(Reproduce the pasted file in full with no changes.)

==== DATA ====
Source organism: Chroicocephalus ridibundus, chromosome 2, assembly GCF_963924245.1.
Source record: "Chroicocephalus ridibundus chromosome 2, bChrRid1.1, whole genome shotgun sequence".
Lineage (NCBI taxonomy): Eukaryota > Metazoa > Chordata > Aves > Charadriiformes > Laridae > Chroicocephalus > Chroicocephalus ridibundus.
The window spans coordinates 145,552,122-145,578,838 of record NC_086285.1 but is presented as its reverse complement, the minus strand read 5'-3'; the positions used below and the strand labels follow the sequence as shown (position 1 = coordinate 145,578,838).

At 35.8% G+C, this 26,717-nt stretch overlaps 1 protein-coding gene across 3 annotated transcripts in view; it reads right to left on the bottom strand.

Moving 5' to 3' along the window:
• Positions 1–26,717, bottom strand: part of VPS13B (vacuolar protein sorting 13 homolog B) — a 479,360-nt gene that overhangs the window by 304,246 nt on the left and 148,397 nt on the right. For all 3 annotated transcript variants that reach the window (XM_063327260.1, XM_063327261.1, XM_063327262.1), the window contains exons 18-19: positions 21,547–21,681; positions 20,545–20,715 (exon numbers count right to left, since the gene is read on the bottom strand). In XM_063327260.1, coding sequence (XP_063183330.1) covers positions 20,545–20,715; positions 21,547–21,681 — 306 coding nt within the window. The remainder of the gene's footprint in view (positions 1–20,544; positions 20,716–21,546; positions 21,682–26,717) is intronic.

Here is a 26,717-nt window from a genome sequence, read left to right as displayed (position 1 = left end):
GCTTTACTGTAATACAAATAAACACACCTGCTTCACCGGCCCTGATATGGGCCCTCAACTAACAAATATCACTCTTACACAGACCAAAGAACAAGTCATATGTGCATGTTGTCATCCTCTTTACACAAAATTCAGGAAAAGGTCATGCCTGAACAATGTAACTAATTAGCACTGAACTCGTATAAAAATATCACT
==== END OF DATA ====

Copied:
Source organism: Chroicocephalus ridibundus, chromosome 2, assembly GCF_963924245.1.
Source record: "Chroicocephalus ridibundus chromosome 2, bChrRid1.1, whole genome shotgun sequence".
Lineage (NCBI taxonomy): Eukaryota > Metazoa > Chordata > Aves > Charadriiformes > Laridae > Chroicocephalus > Chroicocephalus ridibundus.
The window spans coordinates 145,552,122-145,578,838 of record NC_086285.1 but is presented as its reverse complement, the minus strand read 5'-3'; the positions used below and the strand labels follow the sequence as shown (position 1 = coordinate 145,578,838).

At 35.8% G+C, this 26,717-nt stretch overlaps 1 protein-coding gene across 3 annotated transcripts in view; it reads right to left on the bottom strand.

Moving 5' to 3' along the window:
• Positions 1–26,717, bottom strand: part of VPS13B (vacuolar protein sorting 13 homolog B) — a 479,360-nt gene that overhangs the window by 304,246 nt on the left and 148,397 nt on the right. For all 3 annotated transcript variants that reach the window (XM_063327260.1, XM_063327261.1, XM_063327262.1), the window contains exons 18-19: positions 21,547–21,681; positions 20,545–20,715 (exon numbers count right to left, since the gene is read on the bottom strand). In XM_063327260.1, coding sequence (XP_063183330.1) covers positions 20,545–20,715; positions 21,547–21,681 — 306 coding nt within the window. The remainder of the gene's footprint in view (positions 1–20,544; positions 20,716–21,546; positions 21,682–26,717) is intronic.

Here is a 26,717-nt window from a genome sequence, read left to right as displayed (position 1 = left end):
GCTTTACTGTAATACAAATAAACACACCTGCTTCACCGGCCCTGATATGGGCCCTCAACTAACAAATATCACTCTTACACAGACCAAAGAACAAGTCATATGTGCATGTTGTCATCCTCTTTACACAAAATTCAGGAAAAGGTCATGCCTGAACAATGTAACTAATTAGCACTGAACTCGTATAAAAATATCACT